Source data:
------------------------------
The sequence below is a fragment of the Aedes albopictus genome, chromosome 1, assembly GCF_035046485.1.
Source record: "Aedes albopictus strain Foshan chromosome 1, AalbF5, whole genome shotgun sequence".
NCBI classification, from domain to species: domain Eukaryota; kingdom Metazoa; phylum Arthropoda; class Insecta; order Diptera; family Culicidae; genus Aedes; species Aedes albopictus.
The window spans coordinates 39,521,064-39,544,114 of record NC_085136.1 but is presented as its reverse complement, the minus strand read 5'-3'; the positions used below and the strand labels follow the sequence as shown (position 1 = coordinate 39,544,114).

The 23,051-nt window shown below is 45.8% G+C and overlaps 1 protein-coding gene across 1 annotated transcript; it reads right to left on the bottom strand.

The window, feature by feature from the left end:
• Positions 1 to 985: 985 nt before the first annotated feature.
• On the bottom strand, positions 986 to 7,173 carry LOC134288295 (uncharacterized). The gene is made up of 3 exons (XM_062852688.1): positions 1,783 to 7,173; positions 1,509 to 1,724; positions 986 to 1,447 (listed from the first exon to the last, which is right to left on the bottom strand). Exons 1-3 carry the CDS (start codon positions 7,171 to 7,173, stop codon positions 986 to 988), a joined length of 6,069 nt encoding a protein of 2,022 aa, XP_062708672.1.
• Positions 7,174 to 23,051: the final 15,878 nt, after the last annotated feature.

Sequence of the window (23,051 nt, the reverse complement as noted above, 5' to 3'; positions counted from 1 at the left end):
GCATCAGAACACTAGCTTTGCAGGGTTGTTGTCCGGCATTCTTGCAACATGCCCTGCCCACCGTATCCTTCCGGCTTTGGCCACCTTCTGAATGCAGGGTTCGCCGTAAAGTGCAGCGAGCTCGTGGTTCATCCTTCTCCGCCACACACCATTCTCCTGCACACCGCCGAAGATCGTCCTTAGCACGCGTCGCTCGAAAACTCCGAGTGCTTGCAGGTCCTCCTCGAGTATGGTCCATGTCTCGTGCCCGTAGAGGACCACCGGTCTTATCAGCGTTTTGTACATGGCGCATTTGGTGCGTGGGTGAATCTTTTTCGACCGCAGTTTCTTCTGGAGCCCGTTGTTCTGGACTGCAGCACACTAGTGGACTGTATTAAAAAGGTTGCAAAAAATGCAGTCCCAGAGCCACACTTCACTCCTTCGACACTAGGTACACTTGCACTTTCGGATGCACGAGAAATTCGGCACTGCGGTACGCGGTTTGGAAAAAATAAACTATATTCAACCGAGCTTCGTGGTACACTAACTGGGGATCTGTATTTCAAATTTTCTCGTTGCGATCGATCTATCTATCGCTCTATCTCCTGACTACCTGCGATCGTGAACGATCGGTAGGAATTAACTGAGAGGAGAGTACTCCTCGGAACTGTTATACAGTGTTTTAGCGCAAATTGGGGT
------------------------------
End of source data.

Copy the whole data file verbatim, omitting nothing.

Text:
The sequence below is a fragment of the Aedes albopictus genome, chromosome 1, assembly GCF_035046485.1.
Source record: "Aedes albopictus strain Foshan chromosome 1, AalbF5, whole genome shotgun sequence".
NCBI classification, from domain to species: domain Eukaryota; kingdom Metazoa; phylum Arthropoda; class Insecta; order Diptera; family Culicidae; genus Aedes; species Aedes albopictus.
The window spans coordinates 39,521,064-39,544,114 of record NC_085136.1 but is presented as its reverse complement, the minus strand read 5'-3'; the positions used below and the strand labels follow the sequence as shown (position 1 = coordinate 39,544,114).

The 23,051-nt window shown below is 45.8% G+C and overlaps 1 protein-coding gene across 1 annotated transcript; it reads right to left on the bottom strand.

The window, feature by feature from the left end:
• Positions 1 to 985: 985 nt before the first annotated feature.
• On the bottom strand, positions 986 to 7,173 carry LOC134288295 (uncharacterized). The gene is made up of 3 exons (XM_062852688.1): positions 1,783 to 7,173; positions 1,509 to 1,724; positions 986 to 1,447 (listed from the first exon to the last, which is right to left on the bottom strand). Exons 1-3 carry the CDS (start codon positions 7,171 to 7,173, stop codon positions 986 to 988), a joined length of 6,069 nt encoding a protein of 2,022 aa, XP_062708672.1.
• Positions 7,174 to 23,051: the final 15,878 nt, after the last annotated feature.

Sequence of the window (23,051 nt, the reverse complement as noted above, 5' to 3'; positions counted from 1 at the left end):
GCATCAGAACACTAGCTTTGCAGGGTTGTTGTCCGGCATTCTTGCAACATGCCCTGCCCACCGTATCCTTCCGGCTTTGGCCACCTTCTGAATGCAGGGTTCGCCGTAAAGTGCAGCGAGCTCGTGGTTCATCCTTCTCCGCCACACACCATTCTCCTGCACACCGCCGAAGATCGTCCTTAGCACGCGTCGCTCGAAAACTCCGAGTGCTTGCAGGTCCTCCTCGAGTATGGTCCATGTCTCGTGCCCGTAGAGGACCACCGGTCTTATCAGCGTTTTGTACATGGCGCATTTGGTGCGTGGGTGAATCTTTTTCGACCGCAGTTTCTTCTGGAGCCCGTTGTTCTGGACTGCAGCACACTAGTGGACTGTATTAAAAAGGTTGCAAAAAATGCAGTCCCAGAGCCACACTTCACTCCTTCGACACTAGGTACACTTGCACTTTCGGATGCACGAGAAATTCGGCACTGCGGTACGCGGTTTGGAAAAAATAAACTATATTCAACCGAGCTTCGTGGTACACTAACTGGGGATCTGTATTTCAAATTTTCTCGTTGCGATCGATCTATCTATCGCTCTATCTCCTGACTACCTGCGATCGTGAACGATCGGTAGGAATTAACTGAGAGGAGAGTACTCCTCGGAACTGTTATACAGTGTTTTAGCGCAAATTGGGGT